Master of Capturing A Moment


I had never seen any of Johannes Vermeer’s original paintings “in the flesh“, but I recently discovered that my parents have a book with some almost life-size photographs of all of the pictures attributable to him. Not knowing anything about his work or how famous he now is, it was a wonderful surprise to see these breathtakingly executed paintings. His output was very small – only 35 known paintings having survived since his death in 1675 aged 43, and for over two hundred years afterwards, he was virtually unknown outside his home town of Delft in Holland.

The way in which he captures shades of light and colour is so accurate that it renders the pictures more like photographs. But most astonishingly, he demonstrates an acute sensitivity to what is being experienced within the subjects. There is a strong echo of the Fayum portraits in his portrayal of innermost being.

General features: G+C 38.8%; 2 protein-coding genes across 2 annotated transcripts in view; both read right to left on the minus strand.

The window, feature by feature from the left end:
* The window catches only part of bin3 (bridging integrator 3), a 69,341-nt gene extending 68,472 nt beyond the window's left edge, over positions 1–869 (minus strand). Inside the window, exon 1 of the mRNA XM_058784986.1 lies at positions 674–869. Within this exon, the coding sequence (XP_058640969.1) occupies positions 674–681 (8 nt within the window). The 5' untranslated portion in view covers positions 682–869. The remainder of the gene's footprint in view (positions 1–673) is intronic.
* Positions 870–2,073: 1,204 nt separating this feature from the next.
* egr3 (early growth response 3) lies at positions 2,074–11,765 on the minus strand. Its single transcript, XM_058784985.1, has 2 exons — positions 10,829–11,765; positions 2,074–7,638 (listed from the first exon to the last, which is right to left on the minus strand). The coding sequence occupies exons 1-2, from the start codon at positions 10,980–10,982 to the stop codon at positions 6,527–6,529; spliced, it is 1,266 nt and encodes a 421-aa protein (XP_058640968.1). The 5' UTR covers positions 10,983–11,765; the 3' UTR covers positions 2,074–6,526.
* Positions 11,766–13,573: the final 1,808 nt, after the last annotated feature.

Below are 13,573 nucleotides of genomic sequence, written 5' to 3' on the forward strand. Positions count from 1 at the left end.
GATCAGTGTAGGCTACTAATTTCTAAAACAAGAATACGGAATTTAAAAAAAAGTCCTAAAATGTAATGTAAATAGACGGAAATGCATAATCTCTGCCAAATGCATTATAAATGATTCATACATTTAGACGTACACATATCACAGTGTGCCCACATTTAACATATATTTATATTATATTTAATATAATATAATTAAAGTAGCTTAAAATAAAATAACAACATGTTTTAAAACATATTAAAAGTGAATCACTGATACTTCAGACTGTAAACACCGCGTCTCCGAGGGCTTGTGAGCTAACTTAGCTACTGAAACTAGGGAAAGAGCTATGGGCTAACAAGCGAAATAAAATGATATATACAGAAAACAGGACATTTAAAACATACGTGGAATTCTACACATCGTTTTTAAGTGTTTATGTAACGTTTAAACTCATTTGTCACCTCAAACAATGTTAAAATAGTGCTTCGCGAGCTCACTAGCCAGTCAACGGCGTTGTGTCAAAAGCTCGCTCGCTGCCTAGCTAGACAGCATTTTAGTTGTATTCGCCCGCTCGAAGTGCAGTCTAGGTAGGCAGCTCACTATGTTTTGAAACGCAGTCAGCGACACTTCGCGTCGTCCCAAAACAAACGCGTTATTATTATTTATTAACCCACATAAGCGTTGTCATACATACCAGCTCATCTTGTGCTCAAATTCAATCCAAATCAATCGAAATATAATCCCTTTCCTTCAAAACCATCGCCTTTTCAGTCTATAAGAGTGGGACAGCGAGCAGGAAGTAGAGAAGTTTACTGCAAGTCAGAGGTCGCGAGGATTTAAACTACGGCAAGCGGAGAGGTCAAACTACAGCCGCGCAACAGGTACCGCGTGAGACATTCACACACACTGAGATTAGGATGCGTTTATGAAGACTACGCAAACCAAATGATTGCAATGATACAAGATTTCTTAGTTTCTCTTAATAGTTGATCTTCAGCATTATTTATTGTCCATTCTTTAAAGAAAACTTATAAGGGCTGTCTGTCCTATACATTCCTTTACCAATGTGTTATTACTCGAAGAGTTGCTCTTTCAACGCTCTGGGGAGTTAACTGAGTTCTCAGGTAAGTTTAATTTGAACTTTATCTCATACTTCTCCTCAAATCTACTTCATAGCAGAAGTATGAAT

I have included three paintings here that are particularly striking for their sense of life, intimacy, and timelessness – Girl with a Pearl Earring, Milkmaid and The Geographer. My nine year old son saw the paintings and commented that they are so lifelike that it feels as though you could walk into them.

In the end though, no words can do justice to Vermeer’s abilities. He was obviously a man of great receptivity and awareness of the human condition.

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